Negotiations Stall with Wireless Providers on Small Cell Deployment Bill

Although wireless providers walked away from talks, the League is still working with bill authors to include language that protects local control of small cell deployment decisions.
(Published Mar 20, 2017)

A bill that would severely limit local authority to manage small cell technology is no longer moving in the Senate, but still making progress on the House side. SF 561 (Sen. Dave Osmek, R-Mound) did not make a key deadline in the Senate, while HF 739 (Rep. Joe Hoppe, R-Chaska) received a hearing.

After several rounds of negotiations facilitated by the Senate author, wireless providers (AT&T, Verizon, Sprint, T-Mobile) decided to halt discussions with cities and cable companies last week. However, the League is still working with legislators to include language that protects local control of small cell deployment decisions.

The League offered alternative bill language that included amendments to the current right-of-way management law and works within existing law to ensure wireless companies enjoy the same rights and privileges afforded to other users in the public rights of way. It incorporates wireless providers into current law while retaining local decision-making.

The original bill would allow small cell wireless equipment to be placed on utility poles, signs, kiosks, traffic signals, light poles, or arches without the ability of a city to adequately apply its zoning authority. Additionally, it prevents cities from negotiating rates, permit timelines, and maintenance as it relates to the installation of emerging wireless infrastructure.

Status of the legislation
SF 561 did not receive a hearing in the Senate Local Government Committee last week, which means it failed to meet a key legislative deadline and will not move forward.

However, the bill is still moving on the house side, as HF 739 received a hearing on March 15 in the Job Growth and Energy Affordability Policy and Finance Committee. It will be considered for possible inclusion in a larger jobs bill that is slated to be put together this week. The League met with the committee chair, Rep. Pat Garofalo (R-Farmington), to go over our preferred language and provisions with city support.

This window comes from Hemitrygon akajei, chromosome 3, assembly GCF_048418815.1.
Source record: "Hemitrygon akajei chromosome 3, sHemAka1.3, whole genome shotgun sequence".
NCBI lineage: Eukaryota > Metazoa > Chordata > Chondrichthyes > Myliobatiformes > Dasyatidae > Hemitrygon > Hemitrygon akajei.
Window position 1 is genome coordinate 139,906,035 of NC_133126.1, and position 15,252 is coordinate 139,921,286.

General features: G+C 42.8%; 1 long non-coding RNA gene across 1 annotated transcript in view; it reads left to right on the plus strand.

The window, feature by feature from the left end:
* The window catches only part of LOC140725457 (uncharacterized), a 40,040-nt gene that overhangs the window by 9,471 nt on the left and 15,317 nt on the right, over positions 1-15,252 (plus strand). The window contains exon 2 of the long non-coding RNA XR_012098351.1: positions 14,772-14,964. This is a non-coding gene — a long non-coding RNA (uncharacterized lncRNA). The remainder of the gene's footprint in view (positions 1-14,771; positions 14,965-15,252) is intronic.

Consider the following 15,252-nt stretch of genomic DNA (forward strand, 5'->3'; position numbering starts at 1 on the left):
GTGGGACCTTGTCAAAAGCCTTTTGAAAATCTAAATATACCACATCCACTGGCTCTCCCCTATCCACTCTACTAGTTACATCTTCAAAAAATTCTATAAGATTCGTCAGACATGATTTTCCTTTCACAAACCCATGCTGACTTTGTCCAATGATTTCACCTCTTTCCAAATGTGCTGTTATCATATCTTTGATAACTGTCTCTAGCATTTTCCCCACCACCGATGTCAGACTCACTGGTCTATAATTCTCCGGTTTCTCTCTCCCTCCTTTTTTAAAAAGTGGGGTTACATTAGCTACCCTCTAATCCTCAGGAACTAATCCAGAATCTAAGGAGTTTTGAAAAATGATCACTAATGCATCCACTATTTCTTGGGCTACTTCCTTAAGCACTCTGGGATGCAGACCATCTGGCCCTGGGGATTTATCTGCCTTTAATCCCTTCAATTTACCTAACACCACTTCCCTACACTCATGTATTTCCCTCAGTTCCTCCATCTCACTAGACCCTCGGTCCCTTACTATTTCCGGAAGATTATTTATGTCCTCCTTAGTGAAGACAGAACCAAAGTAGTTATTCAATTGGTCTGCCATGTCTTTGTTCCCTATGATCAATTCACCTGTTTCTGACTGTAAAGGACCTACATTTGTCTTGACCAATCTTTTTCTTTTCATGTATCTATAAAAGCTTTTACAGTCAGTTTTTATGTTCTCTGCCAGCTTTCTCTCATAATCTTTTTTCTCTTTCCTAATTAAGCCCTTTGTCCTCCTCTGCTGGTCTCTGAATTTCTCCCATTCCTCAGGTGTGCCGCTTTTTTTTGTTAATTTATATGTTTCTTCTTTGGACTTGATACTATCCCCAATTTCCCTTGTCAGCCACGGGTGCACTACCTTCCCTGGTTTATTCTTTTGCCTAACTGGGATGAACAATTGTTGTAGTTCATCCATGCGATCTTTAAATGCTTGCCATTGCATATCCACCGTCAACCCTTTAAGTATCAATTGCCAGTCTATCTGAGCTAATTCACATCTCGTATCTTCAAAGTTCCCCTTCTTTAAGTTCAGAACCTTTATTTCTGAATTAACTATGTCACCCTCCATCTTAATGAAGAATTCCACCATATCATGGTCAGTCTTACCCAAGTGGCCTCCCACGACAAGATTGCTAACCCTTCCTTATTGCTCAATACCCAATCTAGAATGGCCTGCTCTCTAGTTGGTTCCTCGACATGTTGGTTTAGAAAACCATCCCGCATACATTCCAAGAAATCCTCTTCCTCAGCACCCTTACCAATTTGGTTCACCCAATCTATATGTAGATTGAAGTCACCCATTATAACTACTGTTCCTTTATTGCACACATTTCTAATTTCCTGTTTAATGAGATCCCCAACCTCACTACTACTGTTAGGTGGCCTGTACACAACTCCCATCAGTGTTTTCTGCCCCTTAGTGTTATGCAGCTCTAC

Work toward agreeable language continues
The League is grateful to Sen. Osmek for his time facilitating negotiations, and to Reps. Hoppe and Garofalo for their willingness to hear the municipal perspective to work toward agreeable language. The League will continue to work with them to emphasize that any final bill should ensure local governments continue to manage public assets through zoning, and should allow cities to protect their proprietary interests in public property in the public right of way.

To summarize, the League’s alternative bill language:

  • Streamlines amendments to existing Minnesota law that has worked for 20 years, which many other states don’t have, and clearly states that the law applies to small cells.
  • Does not create a whole new administrative process for cities that is also likely to be construed as giving a competitive advantage to a particular industry.
  • Emphasizes that one size doesn’t fit all and, therefore, cities should be able to continue to make decisions about small cell deployment on a case-by-case basis.
  • Continues the deployment of small cell technology in the public right of way that is occurring right now by cooperating with cities.
  • Protects taxpayers from picking up unanticipated expenses from companies using public assets and doesn’t undercut what residents could earn from private placement.

Additional resource
The League has an information memo that provides guidance for dealing with cell towers and small cell technologies.

For more background information about this topic, read a previous Bulletin article.

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